“When I woke up and went to bed,” Small says, “all I could think about was my freakin’ game.”

His life was too narrow, his young kids were getting older, and it was time to make a change.

In his first year at the helm, the Illini finished next-to-last at the Big Ten tournament – an embarrassing result, especially since the event was held on their home course. Small still had past champion’s status on the Nike Tour, and so after he finished 11th in an event in Canada that summer, he was faced with a dilemma. After the reshuffle he had earned a spot in 20 more events, so he needed to decide whether he should chase the dream one final time, or reaffirm his commitment to Illinois. He ended up playing only one more event that year.

The next spring, Minnesota surprised everyone by becoming the first Northern school since Ohio State in 1979 to win the NCAA title. With Small’s first recruiting class in place, Illinois finished second in the Big Ten (the first of three consecutive years) and rocketed into the top 25. For his part in the program’s rise, he earned the conference’s Coach of the Year award.

Because of the changing landscape in coaching – the recruiting, the fundraising, the players expecting and demanding more of his time – Small competed only when it was convenient. He was the last coach in the Big Ten to hire an assistant, so for seven years he served as a full-time coach, player, recruiter, father and husband. Funny thing was, he had never played better.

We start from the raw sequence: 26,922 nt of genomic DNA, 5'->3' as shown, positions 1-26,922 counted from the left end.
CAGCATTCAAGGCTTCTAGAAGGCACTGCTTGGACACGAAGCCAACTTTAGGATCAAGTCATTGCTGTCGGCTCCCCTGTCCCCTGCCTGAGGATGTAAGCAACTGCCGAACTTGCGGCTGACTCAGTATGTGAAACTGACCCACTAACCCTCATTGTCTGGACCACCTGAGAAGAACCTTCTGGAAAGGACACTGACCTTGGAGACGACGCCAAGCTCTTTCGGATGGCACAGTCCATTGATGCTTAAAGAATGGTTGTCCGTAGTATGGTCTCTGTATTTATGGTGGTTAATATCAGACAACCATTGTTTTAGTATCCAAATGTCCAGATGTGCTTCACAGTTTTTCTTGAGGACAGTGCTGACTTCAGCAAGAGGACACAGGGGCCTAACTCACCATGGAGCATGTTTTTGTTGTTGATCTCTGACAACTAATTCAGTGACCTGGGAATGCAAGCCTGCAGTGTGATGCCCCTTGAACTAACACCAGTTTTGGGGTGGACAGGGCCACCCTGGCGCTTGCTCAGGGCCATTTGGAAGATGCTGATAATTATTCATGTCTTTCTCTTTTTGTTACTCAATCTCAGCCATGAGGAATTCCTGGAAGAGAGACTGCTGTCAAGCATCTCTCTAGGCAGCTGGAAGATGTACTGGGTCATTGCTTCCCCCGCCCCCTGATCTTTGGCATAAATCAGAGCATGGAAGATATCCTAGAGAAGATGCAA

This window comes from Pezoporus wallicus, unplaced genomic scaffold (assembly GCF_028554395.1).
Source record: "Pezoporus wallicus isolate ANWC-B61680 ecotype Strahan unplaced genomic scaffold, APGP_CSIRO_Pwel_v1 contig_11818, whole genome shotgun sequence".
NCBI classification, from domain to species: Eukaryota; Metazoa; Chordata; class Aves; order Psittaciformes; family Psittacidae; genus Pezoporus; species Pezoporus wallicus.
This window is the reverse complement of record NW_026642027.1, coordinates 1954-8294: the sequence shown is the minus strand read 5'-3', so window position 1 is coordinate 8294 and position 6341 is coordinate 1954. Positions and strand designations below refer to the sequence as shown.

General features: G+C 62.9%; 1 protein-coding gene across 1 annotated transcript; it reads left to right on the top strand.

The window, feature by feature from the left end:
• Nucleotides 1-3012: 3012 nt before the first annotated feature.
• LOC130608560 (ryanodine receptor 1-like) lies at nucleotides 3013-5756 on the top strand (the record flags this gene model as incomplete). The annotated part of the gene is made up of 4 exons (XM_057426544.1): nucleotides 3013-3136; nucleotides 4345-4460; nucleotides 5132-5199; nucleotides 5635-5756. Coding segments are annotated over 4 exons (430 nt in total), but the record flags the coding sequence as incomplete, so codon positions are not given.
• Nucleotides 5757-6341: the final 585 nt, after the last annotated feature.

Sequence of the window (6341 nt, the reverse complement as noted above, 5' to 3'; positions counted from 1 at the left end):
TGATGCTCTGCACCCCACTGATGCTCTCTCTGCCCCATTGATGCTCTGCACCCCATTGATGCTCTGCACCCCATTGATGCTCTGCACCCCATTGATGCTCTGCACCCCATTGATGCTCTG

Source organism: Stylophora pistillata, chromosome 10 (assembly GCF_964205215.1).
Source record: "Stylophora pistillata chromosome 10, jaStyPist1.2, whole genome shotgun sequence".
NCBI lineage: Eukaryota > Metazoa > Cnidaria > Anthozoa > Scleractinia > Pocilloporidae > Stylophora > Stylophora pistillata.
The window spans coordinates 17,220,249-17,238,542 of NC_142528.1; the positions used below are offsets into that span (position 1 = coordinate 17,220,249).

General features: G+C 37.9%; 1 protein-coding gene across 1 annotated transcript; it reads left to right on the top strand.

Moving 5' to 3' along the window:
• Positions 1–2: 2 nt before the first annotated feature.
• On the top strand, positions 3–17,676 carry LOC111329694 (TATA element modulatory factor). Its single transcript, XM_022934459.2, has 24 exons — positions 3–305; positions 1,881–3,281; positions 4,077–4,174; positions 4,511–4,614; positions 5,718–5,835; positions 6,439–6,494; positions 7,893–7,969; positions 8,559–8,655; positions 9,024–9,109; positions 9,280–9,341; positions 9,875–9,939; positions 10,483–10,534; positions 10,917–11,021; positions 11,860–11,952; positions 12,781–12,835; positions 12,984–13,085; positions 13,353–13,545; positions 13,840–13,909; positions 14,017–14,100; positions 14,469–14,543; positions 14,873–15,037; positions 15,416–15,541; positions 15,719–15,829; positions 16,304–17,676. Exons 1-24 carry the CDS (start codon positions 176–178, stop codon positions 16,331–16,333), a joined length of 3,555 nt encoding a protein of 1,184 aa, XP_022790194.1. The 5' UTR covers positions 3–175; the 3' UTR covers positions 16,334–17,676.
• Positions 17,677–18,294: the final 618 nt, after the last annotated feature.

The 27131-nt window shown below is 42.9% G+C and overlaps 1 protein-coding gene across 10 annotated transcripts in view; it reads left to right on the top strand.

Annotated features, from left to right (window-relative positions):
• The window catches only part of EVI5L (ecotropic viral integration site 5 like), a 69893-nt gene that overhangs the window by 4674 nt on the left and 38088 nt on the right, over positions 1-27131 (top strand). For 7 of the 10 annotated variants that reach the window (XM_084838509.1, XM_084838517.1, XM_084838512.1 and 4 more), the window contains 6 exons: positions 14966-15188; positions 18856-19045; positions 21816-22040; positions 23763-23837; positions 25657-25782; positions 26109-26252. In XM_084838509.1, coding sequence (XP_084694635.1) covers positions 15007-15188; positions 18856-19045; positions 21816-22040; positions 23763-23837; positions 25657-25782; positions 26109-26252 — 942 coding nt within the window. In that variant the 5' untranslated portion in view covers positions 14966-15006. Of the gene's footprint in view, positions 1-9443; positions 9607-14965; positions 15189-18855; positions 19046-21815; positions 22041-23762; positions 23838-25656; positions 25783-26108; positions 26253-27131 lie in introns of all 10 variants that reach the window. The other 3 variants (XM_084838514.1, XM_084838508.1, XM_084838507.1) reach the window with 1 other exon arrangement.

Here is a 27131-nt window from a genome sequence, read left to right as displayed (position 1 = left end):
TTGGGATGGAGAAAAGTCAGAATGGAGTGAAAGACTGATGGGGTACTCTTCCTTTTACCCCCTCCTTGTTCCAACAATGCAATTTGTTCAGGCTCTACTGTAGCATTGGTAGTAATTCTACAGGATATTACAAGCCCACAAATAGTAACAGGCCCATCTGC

With such a hectic schedule he rarely practiced or worked on his game, but he still had a chance to win the PGA Tour’s Western Open heading into the final day in 2004. (He was tied with a guy named Tiger Woods.) He won a few PGA Professional National Championships, and he captured several Illinois Opens and PGAs, and he represented the U.S. on five PGA Cup teams.

“I made more money after I started coaching than when I was playing,” says Small, now 48, “all because I had balance in my life. And I commanded more respect with recruits because of it. I lived it, experienced it and failed it.”

He has always coached more from a player’s perspective. He knows what his kids are experiencing, what they’re thinking, if they’re overconfident, if they’re about to lose their breakfast. Without that experience he’d be just another rah-rah cheerleader doling out clichés. That’s why he has an eye on Champions Tour Q-School this fall, because playing on the over-50 circuit would keep his competitiveness stoked and his coaching game sharp.

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“I need to go back and lose and win so I can relate,” he says. “That’s a huge asset. If I don’t play this game for a while, you can forget how hard it is.”

Small’s experience as a player – and his high profile as a PGA pro – is what attracted many of his top prospects to come to Illinois.

When Luke Guthrie (pictured right) was deciding on schools, he attended the 2007 PGA at Southern Hills. Once he saw his future coach inside the ropes, in a major, Guthrie thought to himself, “Well, I guess he knows a few things about the game.” He was sold.

“As a player you just respect their opinion so much more,” Guthrie says, “because they’ve been there and done it, they know where you’re coming from, and the frustrations that can come along with golf that can make you go crazy sometimes.”